26 January 2024

Operational Risk: Volatility of Change...

What is volatility and how could this be an operational risk in your particular institution or organization?

The threat of "Volatility" depends on what is being measured. The stock price. The return on capital. The key is that you want to reduce volatility in most cases.

It scares some people. Long term investors, employees and customers.

Volatility is the standard deviation of the change in value of a financial instrument with a specific time horizon. It is often used to quantify the risk of the instrument over that time period.

Who likes volatility?

Volatility is often viewed as a negative in that it represents uncertainty and risk.

However, volatility can be good in that if one shorts on the peaks, and buys on the lows one can make money, with greater money coming with greater volatility.

The possibility for money to be made via volatile markets is how short term market players like day traders make money, and is in contrast to the long term investment view of buy and hold.

So volatility is in the "eye of the beholder". The point is that some people thrive on it and others are better off with that smooth and predictable future.

Risk in a financial institution is defined in terms of earnings volatility. Earnings volatility creates the potential for loss. Losses, in turn, need to be funded, and it is the potential for loss that imposes a need for institutions to hold capital in reserve.

This capital provides a balance sheet cushion to absorb losses, without which an institution subjected to large (negative) earnings swings could become insolvent.

How much capital is allocated to Operational Risk is a measurement issue. The decisions an institution makes in managing Operational Risks is not risk versus return, but risk versus the cost it takes to avoid these threats.

The key determinant of an institutions risk factor against operational failures is not the amount of reserve capital, it is the performance of management.

In fact, in a few spectacular cases of operational failures, incremental capital would have made no difference to the firm's survivability. It comes back to strategy, safety, security and soundness.

How volatile are your earnings? At the end of the day the question is about management controls and measurement.  What if your measurements were not earnings, but the number of workplace accidents and acts of violence?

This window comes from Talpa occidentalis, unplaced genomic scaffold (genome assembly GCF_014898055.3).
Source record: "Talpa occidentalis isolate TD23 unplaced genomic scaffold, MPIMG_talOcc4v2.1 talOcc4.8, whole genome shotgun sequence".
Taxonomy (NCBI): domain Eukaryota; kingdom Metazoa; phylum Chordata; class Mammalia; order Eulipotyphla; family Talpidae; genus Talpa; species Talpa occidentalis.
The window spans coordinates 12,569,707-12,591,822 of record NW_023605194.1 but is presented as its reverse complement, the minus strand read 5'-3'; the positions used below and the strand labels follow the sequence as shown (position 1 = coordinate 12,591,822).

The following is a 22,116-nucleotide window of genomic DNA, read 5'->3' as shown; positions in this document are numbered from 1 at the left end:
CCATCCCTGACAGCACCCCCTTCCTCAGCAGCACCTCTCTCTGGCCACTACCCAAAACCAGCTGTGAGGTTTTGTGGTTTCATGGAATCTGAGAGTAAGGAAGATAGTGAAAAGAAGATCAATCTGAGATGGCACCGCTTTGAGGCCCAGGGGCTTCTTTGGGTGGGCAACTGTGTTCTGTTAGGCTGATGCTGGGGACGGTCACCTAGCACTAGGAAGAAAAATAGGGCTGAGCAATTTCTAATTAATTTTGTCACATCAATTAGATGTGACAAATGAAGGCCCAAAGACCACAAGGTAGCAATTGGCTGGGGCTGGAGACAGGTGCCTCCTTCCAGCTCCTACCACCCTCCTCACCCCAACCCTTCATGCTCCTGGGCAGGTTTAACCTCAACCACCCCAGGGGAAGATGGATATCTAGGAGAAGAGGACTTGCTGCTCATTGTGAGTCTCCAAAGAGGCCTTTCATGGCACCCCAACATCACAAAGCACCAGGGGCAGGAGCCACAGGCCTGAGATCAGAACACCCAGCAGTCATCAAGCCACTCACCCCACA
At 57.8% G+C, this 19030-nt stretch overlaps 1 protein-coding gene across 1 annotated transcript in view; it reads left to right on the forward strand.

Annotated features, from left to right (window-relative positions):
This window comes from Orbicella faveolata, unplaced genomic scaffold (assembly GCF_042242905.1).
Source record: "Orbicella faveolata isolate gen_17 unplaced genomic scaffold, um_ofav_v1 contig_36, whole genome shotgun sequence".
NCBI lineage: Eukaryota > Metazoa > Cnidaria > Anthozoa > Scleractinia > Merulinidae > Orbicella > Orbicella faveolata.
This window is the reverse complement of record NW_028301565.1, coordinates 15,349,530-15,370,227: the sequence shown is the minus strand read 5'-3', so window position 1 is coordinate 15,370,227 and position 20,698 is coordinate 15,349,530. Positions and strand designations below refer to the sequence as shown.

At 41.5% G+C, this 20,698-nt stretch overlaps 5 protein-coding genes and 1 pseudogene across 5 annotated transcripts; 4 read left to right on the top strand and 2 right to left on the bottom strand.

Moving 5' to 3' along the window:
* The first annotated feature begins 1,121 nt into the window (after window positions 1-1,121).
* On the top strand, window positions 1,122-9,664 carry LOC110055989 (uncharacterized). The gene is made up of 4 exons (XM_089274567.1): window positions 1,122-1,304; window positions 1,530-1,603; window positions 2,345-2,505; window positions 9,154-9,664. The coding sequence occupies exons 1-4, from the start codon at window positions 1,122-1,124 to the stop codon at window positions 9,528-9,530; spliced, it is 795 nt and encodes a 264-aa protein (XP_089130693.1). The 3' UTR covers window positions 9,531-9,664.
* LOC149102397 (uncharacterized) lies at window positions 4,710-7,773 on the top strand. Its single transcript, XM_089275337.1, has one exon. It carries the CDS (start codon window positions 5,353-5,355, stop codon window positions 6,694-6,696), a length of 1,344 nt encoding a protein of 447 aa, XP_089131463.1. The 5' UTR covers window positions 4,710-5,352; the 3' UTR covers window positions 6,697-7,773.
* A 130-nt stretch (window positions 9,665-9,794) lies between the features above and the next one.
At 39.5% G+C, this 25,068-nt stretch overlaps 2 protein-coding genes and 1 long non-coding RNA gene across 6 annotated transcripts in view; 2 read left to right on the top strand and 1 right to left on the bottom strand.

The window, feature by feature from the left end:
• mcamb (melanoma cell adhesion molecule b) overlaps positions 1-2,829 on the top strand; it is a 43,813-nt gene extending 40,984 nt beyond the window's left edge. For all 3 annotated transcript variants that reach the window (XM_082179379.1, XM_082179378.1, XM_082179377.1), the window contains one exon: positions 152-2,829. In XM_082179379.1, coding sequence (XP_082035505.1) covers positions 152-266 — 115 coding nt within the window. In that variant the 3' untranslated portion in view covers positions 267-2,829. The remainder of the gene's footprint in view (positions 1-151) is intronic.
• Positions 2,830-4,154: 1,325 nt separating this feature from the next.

How effective are they at mitigating operational risks in the areas of the institution that can't be insured?

Look at places where "Change" is happening in huge volumes and at a rapid pace and you will know where to begin.

13 January 2024

Trust Decisions: "Lake Anne to Davos"...

The 2024 Annual Meeting of the World Economic Forum (WEF) in Davos Switzerland kicks off January 15-19. Are you traveling this weekend on your way to attend?

The 54th event theme this year is “Rebuilding Trust”.

On Jan 18 at 11:00 CET the session titled “Technology in a Turbulent World” will include CEO panelists from OpenAI, Salesforce, Accenture and Pfizer.


Flashback to Reston, Virginia in the 2012-2015 time frame, one of the most brilliant people on the topic of trust was across the table asking for relevant feedback.

While several meetings over coffee at home or near the plaza on “Lake Anne”, together, we were reading some of the early drafts of his anticipated book- “Achieving Digital Trust: The New Rules for Business at the Speed of Light”, byJeffrey Ritter:

“Despite decades of research on organizational trust, behavioral sociology, marketing, artificial intelligence, user interfaces, and human relationships, the vocabulary and tools needed to build digital trust simply do not exist. So, within these pages, I share with you a new portfolio of tools and resources:” (Page 24 / Achieving Digital Trust by Jeffrey Ritter).

The “War on Trust” of information was already on the way in 2012, and yet it was well over a decade since our organizations algorithms were exploring the digital universe.

Each night, downloading terabytes of World Wide Web content, for clients reporting and analysis.